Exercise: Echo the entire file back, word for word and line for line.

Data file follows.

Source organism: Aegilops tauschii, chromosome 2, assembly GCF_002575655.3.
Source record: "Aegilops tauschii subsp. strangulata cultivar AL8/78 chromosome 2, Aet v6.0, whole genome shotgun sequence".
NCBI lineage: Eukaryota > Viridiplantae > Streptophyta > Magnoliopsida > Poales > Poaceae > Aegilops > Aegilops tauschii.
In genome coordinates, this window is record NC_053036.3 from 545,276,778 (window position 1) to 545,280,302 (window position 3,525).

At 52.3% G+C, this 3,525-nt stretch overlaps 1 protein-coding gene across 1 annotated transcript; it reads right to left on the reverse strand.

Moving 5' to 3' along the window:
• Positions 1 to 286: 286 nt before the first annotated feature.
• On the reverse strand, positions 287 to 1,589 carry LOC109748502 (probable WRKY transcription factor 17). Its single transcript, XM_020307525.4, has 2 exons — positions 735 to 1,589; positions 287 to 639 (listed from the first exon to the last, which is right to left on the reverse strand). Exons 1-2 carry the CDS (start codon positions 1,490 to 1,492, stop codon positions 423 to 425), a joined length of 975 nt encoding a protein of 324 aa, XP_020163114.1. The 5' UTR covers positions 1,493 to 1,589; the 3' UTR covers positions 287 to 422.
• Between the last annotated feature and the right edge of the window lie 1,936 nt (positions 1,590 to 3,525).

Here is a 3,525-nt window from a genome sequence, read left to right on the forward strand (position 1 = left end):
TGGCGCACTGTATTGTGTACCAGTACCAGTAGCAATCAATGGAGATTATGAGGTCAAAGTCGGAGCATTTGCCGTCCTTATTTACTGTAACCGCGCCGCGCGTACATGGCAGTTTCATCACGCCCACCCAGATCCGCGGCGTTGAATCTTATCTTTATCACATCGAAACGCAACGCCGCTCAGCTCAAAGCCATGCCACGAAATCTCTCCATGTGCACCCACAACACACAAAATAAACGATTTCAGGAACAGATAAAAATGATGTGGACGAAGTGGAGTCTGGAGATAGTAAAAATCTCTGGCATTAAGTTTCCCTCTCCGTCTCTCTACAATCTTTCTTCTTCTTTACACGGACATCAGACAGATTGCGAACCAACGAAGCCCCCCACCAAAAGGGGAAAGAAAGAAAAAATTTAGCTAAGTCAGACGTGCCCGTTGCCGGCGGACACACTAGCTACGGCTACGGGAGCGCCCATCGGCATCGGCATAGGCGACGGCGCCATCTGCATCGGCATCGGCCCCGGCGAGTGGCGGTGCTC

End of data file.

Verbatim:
Source organism: Aegilops tauschii, chromosome 2, assembly GCF_002575655.3.
Source record: "Aegilops tauschii subsp. strangulata cultivar AL8/78 chromosome 2, Aet v6.0, whole genome shotgun sequence".
NCBI lineage: Eukaryota > Viridiplantae > Streptophyta > Magnoliopsida > Poales > Poaceae > Aegilops > Aegilops tauschii.
In genome coordinates, this window is record NC_053036.3 from 545,276,778 (window position 1) to 545,280,302 (window position 3,525).

At 52.3% G+C, this 3,525-nt stretch overlaps 1 protein-coding gene across 1 annotated transcript; it reads right to left on the reverse strand.

Moving 5' to 3' along the window:
• Positions 1 to 286: 286 nt before the first annotated feature.
• On the reverse strand, positions 287 to 1,589 carry LOC109748502 (probable WRKY transcription factor 17). Its single transcript, XM_020307525.4, has 2 exons — positions 735 to 1,589; positions 287 to 639 (listed from the first exon to the last, which is right to left on the reverse strand). Exons 1-2 carry the CDS (start codon positions 1,490 to 1,492, stop codon positions 423 to 425), a joined length of 975 nt encoding a protein of 324 aa, XP_020163114.1. The 5' UTR covers positions 1,493 to 1,589; the 3' UTR covers positions 287 to 422.
• Between the last annotated feature and the right edge of the window lie 1,936 nt (positions 1,590 to 3,525).

Here is a 3,525-nt window from a genome sequence, read left to right on the forward strand (position 1 = left end):
TGGCGCACTGTATTGTGTACCAGTACCAGTAGCAATCAATGGAGATTATGAGGTCAAAGTCGGAGCATTTGCCGTCCTTATTTACTGTAACCGCGCCGCGCGTACATGGCAGTTTCATCACGCCCACCCAGATCCGCGGCGTTGAATCTTATCTTTATCACATCGAAACGCAACGCCGCTCAGCTCAAAGCCATGCCACGAAATCTCTCCATGTGCACCCACAACACACAAAATAAACGATTTCAGGAACAGATAAAAATGATGTGGACGAAGTGGAGTCTGGAGATAGTAAAAATCTCTGGCATTAAGTTTCCCTCTCCGTCTCTCTACAATCTTTCTTCTTCTTTACACGGACATCAGACAGATTGCGAACCAACGAAGCCCCCCACCAAAAGGGGAAAGAAAGAAAAAATTTAGCTAAGTCAGACGTGCCCGTTGCCGGCGGACACACTAGCTACGGCTACGGGAGCGCCCATCGGCATCGGCATAGGCGACGGCGCCATCTGCATCGGCATCGGCCCCGGCGAGTGGCGGTGCTC